On Sunday's front page, New York Times reporter Mark Landler took the heat off United Nations ambassador Susan ("stand-in...bystander") Rice for her media tour spreading false statements about what happened in Benghazi, Libya, where four Americans were murdered by terrorists. Rice went on the Sunday shows after the terrorist attack and falsely suggested that the outburst was spontaneous, blaming an anti-Islamic YouTube video for inciting a spontaneous riot on the anniversary of 9-11.
Both the headline ("A Diplomat's Detour Into the Benghazi Spotlight") and subhead ("Fill-in Role Becomes Obstacle for Rice as State Dept. Choice") favorably emphasized Rice's evasion of responsibility from what she actually told the nation after the attack.
Susan E. Rice was playing stand-in on the morning of Sept. 16 when she appeared on five Sunday news programs, a few days after the deadly attack in Benghazi, Libya, that killed four Americans.
Secretary of State Hillary Rodham Clinton would have been the White House’s logical choice to discuss the chaotic events in the Middle East, but she was drained after a harrowing week, administration officials said. Even if she had not been consoling the families of those who died, including Ambassador J. Christopher Stevens, Mrs. Clinton typically steers clear of the Sunday shows.
So instead, Ms. Rice, the ambassador to the United Nations, delivered her now-infamous account of the episode. Reciting talking points supplied by intelligence agencies, she said that the Benghazi siege appeared to have been a spontaneous protest later hijacked by extremists, not a premeditated terrorist attack. Within days, Republicans in Congress were calling for her head.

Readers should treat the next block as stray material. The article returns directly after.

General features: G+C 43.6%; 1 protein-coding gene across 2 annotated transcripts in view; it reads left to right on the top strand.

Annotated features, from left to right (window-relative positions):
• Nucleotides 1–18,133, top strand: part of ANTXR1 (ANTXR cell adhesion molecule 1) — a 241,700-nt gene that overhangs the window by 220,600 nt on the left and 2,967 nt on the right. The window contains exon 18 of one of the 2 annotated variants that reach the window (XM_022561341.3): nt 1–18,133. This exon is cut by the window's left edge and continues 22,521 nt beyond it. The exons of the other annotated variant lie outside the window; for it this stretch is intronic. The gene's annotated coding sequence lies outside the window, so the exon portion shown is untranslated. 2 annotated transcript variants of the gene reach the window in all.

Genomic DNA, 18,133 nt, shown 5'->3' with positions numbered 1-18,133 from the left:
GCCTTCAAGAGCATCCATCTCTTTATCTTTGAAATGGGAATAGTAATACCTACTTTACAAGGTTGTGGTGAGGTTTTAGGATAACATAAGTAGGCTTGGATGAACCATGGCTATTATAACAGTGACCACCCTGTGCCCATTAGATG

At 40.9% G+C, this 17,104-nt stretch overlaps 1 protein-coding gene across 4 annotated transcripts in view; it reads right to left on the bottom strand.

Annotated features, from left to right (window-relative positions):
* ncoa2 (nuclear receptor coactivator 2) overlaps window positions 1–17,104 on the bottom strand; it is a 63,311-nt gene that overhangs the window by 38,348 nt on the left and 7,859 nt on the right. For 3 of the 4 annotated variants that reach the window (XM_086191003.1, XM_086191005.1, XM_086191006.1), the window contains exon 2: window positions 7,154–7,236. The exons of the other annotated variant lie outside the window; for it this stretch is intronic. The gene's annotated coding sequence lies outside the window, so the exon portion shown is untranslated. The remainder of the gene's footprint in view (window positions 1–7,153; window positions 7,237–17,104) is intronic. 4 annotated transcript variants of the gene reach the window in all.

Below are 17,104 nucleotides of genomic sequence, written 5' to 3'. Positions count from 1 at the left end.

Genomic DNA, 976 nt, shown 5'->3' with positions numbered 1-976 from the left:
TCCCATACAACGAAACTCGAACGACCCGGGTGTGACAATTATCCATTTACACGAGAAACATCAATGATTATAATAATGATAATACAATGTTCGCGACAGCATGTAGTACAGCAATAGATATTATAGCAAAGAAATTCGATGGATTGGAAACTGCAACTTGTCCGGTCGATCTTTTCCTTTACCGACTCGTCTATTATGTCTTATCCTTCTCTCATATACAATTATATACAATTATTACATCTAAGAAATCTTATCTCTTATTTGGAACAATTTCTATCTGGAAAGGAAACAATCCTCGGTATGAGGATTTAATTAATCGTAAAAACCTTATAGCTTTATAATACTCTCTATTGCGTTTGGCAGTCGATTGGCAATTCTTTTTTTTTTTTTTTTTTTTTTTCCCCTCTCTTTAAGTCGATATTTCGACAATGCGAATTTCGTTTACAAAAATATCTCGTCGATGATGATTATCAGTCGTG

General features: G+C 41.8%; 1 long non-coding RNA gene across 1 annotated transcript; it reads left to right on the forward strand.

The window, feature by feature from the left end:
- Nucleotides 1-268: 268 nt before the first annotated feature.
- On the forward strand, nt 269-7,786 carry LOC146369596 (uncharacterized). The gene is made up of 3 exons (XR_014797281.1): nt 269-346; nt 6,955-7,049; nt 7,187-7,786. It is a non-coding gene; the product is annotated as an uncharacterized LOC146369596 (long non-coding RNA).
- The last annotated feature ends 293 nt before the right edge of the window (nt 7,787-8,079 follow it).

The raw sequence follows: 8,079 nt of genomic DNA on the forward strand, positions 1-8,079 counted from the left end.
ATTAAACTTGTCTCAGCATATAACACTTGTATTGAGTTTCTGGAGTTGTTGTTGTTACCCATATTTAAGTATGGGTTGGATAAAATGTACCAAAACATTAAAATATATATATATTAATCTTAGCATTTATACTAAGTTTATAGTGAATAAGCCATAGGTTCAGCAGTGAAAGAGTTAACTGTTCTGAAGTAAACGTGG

In her sure-footed ascent of the foreign-policy ladder, Ms. Rice has rarely shrunk from a fight. But now that she appears poised to claim the top rung -- White House aides say she is President Obama’s favored candidate for secretary of state -- this sharp-tongued, self-confident diplomat finds herself in the middle of a bitter feud in which she is largely a bystander.
If she was "largely a bystander," then why was she serving as White House spokesman in the first place? And while Landler waved blame away from Rice, he also didn't offer any counter-criticism of the "drained" Secretary of State Clinton, or of the man ultimately responsible for the administration's Libya policy and response: President Barack Obama.
Landler concluded with a positive portrayal of Rice:
In some ways, friends say, Ms. Rice’s appearance on the Sunday shows underlines how she has evolved from a headstrong young staffer into a disciplined senior member of Mr. Obama’s team.
“She’s really tough, but there is a difference in how she’s tough,” said Harold H. Koh, the State Department’s legal adviser. “During the Clinton administration, there was a feeling that she had to be tough to earn her place at the table. Now she’s more comfortable.”